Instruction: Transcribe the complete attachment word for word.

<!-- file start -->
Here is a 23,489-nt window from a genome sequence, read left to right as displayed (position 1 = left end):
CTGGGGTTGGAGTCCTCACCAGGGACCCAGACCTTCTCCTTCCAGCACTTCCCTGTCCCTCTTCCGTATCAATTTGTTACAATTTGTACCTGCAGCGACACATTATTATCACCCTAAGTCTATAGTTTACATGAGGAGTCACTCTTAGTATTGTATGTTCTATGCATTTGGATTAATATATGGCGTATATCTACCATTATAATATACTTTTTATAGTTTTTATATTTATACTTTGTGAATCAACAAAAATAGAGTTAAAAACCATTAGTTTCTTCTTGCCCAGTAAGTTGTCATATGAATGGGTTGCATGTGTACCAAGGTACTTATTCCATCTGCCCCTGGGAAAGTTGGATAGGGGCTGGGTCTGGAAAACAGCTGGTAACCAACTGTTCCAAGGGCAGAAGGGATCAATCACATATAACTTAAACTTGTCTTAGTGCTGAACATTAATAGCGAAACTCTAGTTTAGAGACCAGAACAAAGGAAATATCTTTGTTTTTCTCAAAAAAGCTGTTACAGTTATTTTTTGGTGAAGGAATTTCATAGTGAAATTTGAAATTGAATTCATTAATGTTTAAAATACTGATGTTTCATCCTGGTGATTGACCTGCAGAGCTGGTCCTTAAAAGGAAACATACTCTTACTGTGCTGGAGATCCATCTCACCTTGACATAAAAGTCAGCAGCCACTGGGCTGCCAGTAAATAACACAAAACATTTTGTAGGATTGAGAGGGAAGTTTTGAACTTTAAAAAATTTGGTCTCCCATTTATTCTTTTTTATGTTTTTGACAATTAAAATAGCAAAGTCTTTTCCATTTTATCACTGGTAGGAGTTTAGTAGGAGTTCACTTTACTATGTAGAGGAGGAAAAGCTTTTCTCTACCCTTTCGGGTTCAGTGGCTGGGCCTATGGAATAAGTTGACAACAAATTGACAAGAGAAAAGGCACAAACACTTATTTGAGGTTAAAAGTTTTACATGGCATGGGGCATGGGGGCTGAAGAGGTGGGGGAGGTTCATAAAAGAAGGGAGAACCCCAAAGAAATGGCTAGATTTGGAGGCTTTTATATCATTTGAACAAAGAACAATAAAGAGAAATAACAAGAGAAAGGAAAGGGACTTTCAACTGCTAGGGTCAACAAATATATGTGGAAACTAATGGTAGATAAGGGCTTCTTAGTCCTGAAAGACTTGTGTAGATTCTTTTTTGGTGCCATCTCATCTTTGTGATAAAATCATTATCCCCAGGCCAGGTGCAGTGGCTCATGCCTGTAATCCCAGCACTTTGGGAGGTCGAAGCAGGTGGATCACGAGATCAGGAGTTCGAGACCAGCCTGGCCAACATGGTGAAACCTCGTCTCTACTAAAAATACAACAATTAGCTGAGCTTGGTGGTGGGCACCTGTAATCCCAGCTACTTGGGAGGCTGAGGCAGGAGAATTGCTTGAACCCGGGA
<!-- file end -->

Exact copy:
Here is a 23,489-nt window from a genome sequence, read left to right as displayed (position 1 = left end):
CTGGGGTTGGAGTCCTCACCAGGGACCCAGACCTTCTCCTTCCAGCACTTCCCTGTCCCTCTTCCGTATCAATTTGTTACAATTTGTACCTGCAGCGACACATTATTATCACCCTAAGTCTATAGTTTACATGAGGAGTCACTCTTAGTATTGTATGTTCTATGCATTTGGATTAATATATGGCGTATATCTACCATTATAATATACTTTTTATAGTTTTTATATTTATACTTTGTGAATCAACAAAAATAGAGTTAAAAACCATTAGTTTCTTCTTGCCCAGTAAGTTGTCATATGAATGGGTTGCATGTGTACCAAGGTACTTATTCCATCTGCCCCTGGGAAAGTTGGATAGGGGCTGGGTCTGGAAAACAGCTGGTAACCAACTGTTCCAAGGGCAGAAGGGATCAATCACATATAACTTAAACTTGTCTTAGTGCTGAACATTAATAGCGAAACTCTAGTTTAGAGACCAGAACAAAGGAAATATCTTTGTTTTTCTCAAAAAAGCTGTTACAGTTATTTTTTGGTGAAGGAATTTCATAGTGAAATTTGAAATTGAATTCATTAATGTTTAAAATACTGATGTTTCATCCTGGTGATTGACCTGCAGAGCTGGTCCTTAAAAGGAAACATACTCTTACTGTGCTGGAGATCCATCTCACCTTGACATAAAAGTCAGCAGCCACTGGGCTGCCAGTAAATAACACAAAACATTTTGTAGGATTGAGAGGGAAGTTTTGAACTTTAAAAAATTTGGTCTCCCATTTATTCTTTTTTATGTTTTTGACAATTAAAATAGCAAAGTCTTTTCCATTTTATCACTGGTAGGAGTTTAGTAGGAGTTCACTTTACTATGTAGAGGAGGAAAAGCTTTTCTCTACCCTTTCGGGTTCAGTGGCTGGGCCTATGGAATAAGTTGACAACAAATTGACAAGAGAAAAGGCACAAACACTTATTTGAGGTTAAAAGTTTTACATGGCATGGGGCATGGGGGCTGAAGAGGTGGGGGAGGTTCATAAAAGAAGGGAGAACCCCAAAGAAATGGCTAGATTTGGAGGCTTTTATATCATTTGAACAAAGAACAATAAAGAGAAATAACAAGAGAAAGGAAAGGGACTTTCAACTGCTAGGGTCAACAAATATATGTGGAAACTAATGGTAGATAAGGGCTTCTTAGTCCTGAAAGACTTGTGTAGATTCTTTTTTGGTGCCATCTCATCTTTGTGATAAAATCATTATCCCCAGGCCAGGTGCAGTGGCTCATGCCTGTAATCCCAGCACTTTGGGAGGTCGAAGCAGGTGGATCACGAGATCAGGAGTTCGAGACCAGCCTGGCCAACATGGTGAAACCTCGTCTCTACTAAAAATACAACAATTAGCTGAGCTTGGTGGTGGGCACCTGTAATCCCAGCTACTTGGGAGGCTGAGGCAGGAGAATTGCTTGAACCCGGGA